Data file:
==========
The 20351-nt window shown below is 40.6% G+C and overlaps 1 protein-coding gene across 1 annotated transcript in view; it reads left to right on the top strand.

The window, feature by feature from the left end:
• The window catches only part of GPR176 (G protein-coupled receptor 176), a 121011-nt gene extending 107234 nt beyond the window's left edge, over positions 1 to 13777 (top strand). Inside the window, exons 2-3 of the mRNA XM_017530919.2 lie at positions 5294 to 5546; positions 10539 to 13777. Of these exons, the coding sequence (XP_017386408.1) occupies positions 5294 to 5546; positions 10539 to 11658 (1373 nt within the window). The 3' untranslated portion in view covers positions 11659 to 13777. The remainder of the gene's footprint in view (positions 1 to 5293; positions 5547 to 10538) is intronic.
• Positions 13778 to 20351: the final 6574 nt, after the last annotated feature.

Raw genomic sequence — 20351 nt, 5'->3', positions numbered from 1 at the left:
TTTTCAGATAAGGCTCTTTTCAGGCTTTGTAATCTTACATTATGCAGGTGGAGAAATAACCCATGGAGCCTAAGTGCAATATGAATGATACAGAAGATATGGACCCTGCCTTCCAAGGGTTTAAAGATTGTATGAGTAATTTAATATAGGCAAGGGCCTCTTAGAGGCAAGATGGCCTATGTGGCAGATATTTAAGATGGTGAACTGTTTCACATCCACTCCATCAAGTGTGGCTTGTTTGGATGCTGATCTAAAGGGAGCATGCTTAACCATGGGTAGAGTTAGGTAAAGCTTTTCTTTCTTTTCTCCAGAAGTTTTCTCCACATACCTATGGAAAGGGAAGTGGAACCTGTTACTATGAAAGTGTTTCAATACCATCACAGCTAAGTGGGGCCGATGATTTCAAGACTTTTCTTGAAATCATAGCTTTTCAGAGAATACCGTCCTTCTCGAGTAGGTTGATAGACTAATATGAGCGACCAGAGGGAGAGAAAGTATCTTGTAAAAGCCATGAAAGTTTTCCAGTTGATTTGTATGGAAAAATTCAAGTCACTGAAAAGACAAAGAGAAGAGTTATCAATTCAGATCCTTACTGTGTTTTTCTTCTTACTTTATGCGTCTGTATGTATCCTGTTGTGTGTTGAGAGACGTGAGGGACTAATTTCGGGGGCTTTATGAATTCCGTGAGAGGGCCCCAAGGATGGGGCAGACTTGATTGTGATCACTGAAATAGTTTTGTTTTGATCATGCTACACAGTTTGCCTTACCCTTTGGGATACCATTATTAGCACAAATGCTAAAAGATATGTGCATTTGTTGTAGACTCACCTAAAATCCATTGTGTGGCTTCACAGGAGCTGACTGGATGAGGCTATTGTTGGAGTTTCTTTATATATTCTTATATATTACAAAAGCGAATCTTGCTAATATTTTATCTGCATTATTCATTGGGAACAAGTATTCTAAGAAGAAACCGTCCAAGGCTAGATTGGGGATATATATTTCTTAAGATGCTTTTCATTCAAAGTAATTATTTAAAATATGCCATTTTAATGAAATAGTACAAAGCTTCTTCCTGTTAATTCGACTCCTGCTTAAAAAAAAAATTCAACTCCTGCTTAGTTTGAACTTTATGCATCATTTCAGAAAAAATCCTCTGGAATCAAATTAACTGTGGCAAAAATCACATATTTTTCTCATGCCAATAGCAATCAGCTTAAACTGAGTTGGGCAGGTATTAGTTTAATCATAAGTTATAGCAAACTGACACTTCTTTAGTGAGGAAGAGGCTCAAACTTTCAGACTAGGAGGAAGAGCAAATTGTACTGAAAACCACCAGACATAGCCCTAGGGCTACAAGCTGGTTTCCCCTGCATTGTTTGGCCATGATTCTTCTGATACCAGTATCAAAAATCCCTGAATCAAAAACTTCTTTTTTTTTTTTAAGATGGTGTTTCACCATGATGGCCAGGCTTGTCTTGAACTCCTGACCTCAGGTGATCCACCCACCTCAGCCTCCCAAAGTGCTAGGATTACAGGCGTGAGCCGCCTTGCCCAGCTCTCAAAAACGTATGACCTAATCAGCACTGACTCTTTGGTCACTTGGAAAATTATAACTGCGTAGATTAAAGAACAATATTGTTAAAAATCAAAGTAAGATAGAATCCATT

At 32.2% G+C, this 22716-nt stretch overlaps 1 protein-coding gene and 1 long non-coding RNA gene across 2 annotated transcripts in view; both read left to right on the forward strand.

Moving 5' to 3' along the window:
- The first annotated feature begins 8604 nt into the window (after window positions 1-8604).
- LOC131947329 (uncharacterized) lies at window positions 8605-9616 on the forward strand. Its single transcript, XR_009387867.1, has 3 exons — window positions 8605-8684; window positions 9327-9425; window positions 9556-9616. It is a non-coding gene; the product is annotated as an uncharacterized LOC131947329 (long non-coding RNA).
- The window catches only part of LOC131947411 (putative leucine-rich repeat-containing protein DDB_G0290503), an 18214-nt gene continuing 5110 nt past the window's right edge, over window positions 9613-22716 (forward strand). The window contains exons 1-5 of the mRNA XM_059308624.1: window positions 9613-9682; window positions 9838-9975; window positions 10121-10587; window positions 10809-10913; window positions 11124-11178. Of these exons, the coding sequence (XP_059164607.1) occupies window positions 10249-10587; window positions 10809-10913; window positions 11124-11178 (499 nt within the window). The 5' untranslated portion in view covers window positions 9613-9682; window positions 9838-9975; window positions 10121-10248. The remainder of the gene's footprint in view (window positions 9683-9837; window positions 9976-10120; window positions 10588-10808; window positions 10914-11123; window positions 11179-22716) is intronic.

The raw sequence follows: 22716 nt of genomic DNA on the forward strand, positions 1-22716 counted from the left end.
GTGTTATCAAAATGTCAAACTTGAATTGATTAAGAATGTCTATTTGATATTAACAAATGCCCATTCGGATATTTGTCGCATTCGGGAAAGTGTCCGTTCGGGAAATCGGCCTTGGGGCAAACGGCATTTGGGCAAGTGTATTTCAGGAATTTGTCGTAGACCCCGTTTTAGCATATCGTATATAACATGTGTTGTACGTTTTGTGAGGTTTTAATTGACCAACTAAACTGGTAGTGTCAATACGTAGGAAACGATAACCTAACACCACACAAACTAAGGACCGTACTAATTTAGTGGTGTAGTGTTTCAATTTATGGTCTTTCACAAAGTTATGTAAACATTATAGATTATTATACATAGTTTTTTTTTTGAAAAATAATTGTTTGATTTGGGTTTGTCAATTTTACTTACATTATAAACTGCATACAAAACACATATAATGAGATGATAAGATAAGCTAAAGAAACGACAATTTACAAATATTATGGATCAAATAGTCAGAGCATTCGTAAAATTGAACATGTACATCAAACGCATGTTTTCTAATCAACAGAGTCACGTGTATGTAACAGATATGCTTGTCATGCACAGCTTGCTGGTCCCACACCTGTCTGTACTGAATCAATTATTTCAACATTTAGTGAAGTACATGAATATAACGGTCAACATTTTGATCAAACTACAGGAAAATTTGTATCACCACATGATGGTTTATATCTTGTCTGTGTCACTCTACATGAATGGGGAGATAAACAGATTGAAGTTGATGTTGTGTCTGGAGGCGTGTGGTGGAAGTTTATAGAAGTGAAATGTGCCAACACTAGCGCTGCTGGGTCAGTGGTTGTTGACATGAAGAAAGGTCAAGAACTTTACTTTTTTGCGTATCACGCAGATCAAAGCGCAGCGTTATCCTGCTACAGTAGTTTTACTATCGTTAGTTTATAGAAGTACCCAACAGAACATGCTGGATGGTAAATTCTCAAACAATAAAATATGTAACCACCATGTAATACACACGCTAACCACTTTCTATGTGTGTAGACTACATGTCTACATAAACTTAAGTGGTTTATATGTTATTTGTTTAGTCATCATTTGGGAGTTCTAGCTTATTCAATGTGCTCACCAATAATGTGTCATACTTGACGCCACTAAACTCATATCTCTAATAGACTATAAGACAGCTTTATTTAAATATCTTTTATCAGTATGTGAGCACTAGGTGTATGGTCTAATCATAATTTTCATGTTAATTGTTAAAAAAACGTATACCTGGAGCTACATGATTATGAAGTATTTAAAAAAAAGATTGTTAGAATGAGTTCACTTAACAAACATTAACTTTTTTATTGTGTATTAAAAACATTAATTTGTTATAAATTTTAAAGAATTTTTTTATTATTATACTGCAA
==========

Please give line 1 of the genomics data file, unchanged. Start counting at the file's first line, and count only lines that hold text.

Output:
The 20351-nt window shown below is 40.6% G+C and overlaps 1 protein-coding gene across 1 annotated transcript in view; it reads left to right on the top strand.